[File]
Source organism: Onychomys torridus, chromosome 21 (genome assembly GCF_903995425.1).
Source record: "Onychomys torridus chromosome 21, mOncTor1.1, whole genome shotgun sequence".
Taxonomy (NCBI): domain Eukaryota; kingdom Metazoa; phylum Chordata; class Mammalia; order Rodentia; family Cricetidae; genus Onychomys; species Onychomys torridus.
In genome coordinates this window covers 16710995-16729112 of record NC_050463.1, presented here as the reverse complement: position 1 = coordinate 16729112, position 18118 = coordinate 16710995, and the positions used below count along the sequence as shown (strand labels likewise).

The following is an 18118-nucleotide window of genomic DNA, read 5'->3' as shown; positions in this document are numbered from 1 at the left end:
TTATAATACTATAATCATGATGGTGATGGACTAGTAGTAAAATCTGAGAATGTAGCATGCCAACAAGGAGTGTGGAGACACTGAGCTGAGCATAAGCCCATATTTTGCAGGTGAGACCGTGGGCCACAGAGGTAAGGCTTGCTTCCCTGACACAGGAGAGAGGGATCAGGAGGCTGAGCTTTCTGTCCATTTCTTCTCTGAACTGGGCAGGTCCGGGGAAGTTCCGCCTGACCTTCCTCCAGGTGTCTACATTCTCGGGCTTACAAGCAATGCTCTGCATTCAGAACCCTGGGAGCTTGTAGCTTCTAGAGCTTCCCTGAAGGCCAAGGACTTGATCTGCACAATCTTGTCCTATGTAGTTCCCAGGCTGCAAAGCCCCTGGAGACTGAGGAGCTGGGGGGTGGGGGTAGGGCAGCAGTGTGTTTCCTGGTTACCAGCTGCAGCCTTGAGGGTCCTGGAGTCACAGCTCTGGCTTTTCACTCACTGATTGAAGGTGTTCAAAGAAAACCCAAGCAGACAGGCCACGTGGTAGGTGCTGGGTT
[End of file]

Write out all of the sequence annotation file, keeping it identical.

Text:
Source organism: Onychomys torridus, chromosome 21 (genome assembly GCF_903995425.1).
Source record: "Onychomys torridus chromosome 21, mOncTor1.1, whole genome shotgun sequence".
Taxonomy (NCBI): domain Eukaryota; kingdom Metazoa; phylum Chordata; class Mammalia; order Rodentia; family Cricetidae; genus Onychomys; species Onychomys torridus.
In genome coordinates this window covers 16710995-16729112 of record NC_050463.1, presented here as the reverse complement: position 1 = coordinate 16729112, position 18118 = coordinate 16710995, and the positions used below count along the sequence as shown (strand labels likewise).

The following is an 18118-nucleotide window of genomic DNA, read 5'->3' as shown; positions in this document are numbered from 1 at the left end:
TTATAATACTATAATCATGATGGTGATGGACTAGTAGTAAAATCTGAGAATGTAGCATGCCAACAAGGAGTGTGGAGACACTGAGCTGAGCATAAGCCCATATTTTGCAGGTGAGACCGTGGGCCACAGAGGTAAGGCTTGCTTCCCTGACACAGGAGAGAGGGATCAGGAGGCTGAGCTTTCTGTCCATTTCTTCTCTGAACTGGGCAGGTCCGGGGAAGTTCCGCCTGACCTTCCTCCAGGTGTCTACATTCTCGGGCTTACAAGCAATGCTCTGCATTCAGAACCCTGGGAGCTTGTAGCTTCTAGAGCTTCCCTGAAGGCCAAGGACTTGATCTGCACAATCTTGTCCTATGTAGTTCCCAGGCTGCAAAGCCCCTGGAGACTGAGGAGCTGGGGGGTGGGGGTAGGGCAGCAGTGTGTTTCCTGGTTACCAGCTGCAGCCTTGAGGGTCCTGGAGTCACAGCTCTGGCTTTTCACTCACTGATTGAAGGTGTTCAAAGAAAACCCAAGCAGACAGGCCACGTGGTAGGTGCTGGGTT